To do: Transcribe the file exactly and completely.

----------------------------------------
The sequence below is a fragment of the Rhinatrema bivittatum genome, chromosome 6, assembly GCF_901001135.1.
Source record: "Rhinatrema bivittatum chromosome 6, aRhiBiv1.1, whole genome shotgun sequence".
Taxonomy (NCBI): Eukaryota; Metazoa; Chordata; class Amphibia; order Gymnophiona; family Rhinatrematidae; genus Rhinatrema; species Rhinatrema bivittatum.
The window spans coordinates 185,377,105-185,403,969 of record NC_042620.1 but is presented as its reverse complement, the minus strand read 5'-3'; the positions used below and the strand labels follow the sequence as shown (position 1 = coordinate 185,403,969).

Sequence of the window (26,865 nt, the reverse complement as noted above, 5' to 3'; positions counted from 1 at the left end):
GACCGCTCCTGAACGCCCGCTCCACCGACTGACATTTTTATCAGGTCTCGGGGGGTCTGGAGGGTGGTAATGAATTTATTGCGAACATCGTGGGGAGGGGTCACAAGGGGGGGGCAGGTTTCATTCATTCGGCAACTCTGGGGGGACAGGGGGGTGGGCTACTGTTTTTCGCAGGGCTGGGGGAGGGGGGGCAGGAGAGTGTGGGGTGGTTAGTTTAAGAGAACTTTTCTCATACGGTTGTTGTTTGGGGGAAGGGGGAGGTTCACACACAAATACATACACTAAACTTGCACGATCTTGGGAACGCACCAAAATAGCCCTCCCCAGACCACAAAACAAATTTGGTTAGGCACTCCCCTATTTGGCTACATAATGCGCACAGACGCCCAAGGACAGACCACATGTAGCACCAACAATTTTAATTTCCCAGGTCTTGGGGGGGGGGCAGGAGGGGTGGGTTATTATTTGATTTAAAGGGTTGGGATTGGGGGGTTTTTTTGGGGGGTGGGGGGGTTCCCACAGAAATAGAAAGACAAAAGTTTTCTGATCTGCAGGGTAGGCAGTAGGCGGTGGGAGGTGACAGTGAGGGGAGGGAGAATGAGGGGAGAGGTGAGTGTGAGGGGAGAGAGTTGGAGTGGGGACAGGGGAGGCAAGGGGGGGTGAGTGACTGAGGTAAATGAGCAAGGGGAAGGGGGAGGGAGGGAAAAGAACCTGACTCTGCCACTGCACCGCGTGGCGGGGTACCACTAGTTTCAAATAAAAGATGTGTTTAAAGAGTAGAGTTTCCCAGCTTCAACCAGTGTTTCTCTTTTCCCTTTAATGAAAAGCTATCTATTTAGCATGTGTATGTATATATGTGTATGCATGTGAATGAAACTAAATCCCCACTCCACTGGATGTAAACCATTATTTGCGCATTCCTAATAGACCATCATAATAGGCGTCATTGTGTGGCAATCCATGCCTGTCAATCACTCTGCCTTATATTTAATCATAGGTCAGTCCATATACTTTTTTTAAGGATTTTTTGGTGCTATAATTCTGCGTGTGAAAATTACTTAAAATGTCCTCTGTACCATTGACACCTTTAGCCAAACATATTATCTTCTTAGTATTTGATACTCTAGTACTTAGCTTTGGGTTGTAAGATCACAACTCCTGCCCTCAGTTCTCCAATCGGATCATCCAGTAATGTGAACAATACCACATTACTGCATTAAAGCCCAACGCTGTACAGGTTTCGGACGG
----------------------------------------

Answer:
The sequence below is a fragment of the Rhinatrema bivittatum genome, chromosome 6, assembly GCF_901001135.1.
Source record: "Rhinatrema bivittatum chromosome 6, aRhiBiv1.1, whole genome shotgun sequence".
Taxonomy (NCBI): Eukaryota; Metazoa; Chordata; class Amphibia; order Gymnophiona; family Rhinatrematidae; genus Rhinatrema; species Rhinatrema bivittatum.
The window spans coordinates 185,377,105-185,403,969 of record NC_042620.1 but is presented as its reverse complement, the minus strand read 5'-3'; the positions used below and the strand labels follow the sequence as shown (position 1 = coordinate 185,403,969).

Sequence of the window (26,865 nt, the reverse complement as noted above, 5' to 3'; positions counted from 1 at the left end):
GACCGCTCCTGAACGCCCGCTCCACCGACTGACATTTTTATCAGGTCTCGGGGGGTCTGGAGGGTGGTAATGAATTTATTGCGAACATCGTGGGGAGGGGTCACAAGGGGGGGGCAGGTTTCATTCATTCGGCAACTCTGGGGGGACAGGGGGGTGGGCTACTGTTTTTCGCAGGGCTGGGGGAGGGGGGGCAGGAGAGTGTGGGGTGGTTAGTTTAAGAGAACTTTTCTCATACGGTTGTTGTTTGGGGGAAGGGGGAGGTTCACACACAAATACATACACTAAACTTGCACGATCTTGGGAACGCACCAAAATAGCCCTCCCCAGACCACAAAACAAATTTGGTTAGGCACTCCCCTATTTGGCTACATAATGCGCACAGACGCCCAAGGACAGACCACATGTAGCACCAACAATTTTAATTTCCCAGGTCTTGGGGGGGGGGCAGGAGGGGTGGGTTATTATTTGATTTAAAGGGTTGGGATTGGGGGGTTTTTTTGGGGGGTGGGGGGGTTCCCACAGAAATAGAAAGACAAAAGTTTTCTGATCTGCAGGGTAGGCAGTAGGCGGTGGGAGGTGACAGTGAGGGGAGGGAGAATGAGGGGAGAGGTGAGTGTGAGGGGAGAGAGTTGGAGTGGGGACAGGGGAGGCAAGGGGGGGTGAGTGACTGAGGTAAATGAGCAAGGGGAAGGGGGAGGGAGGGAAAAGAACCTGACTCTGCCACTGCACCGCGTGGCGGGGTACCACTAGTTTCAAATAAAAGATGTGTTTAAAGAGTAGAGTTTCCCAGCTTCAACCAGTGTTTCTCTTTTCCCTTTAATGAAAAGCTATCTATTTAGCATGTGTATGTATATATGTGTATGCATGTGAATGAAACTAAATCCCCACTCCACTGGATGTAAACCATTATTTGCGCATTCCTAATAGACCATCATAATAGGCGTCATTGTGTGGCAATCCATGCCTGTCAATCACTCTGCCTTATATTTAATCATAGGTCAGTCCATATACTTTTTTTAAGGATTTTTTGGTGCTATAATTCTGCGTGTGAAAATTACTTAAAATGTCCTCTGTACCATTGACACCTTTAGCCAAACATATTATCTTCTTAGTATTTGATACTCTAGTACTTAGCTTTGGGTTGTAAGATCACAACTCCTGCCCTCAGTTCTCCAATCGGATCATCCAGTAATGTGAACAATACCACATTACTGCATTAAAGCCCAACGCTGTACAGGTTTCGGACGG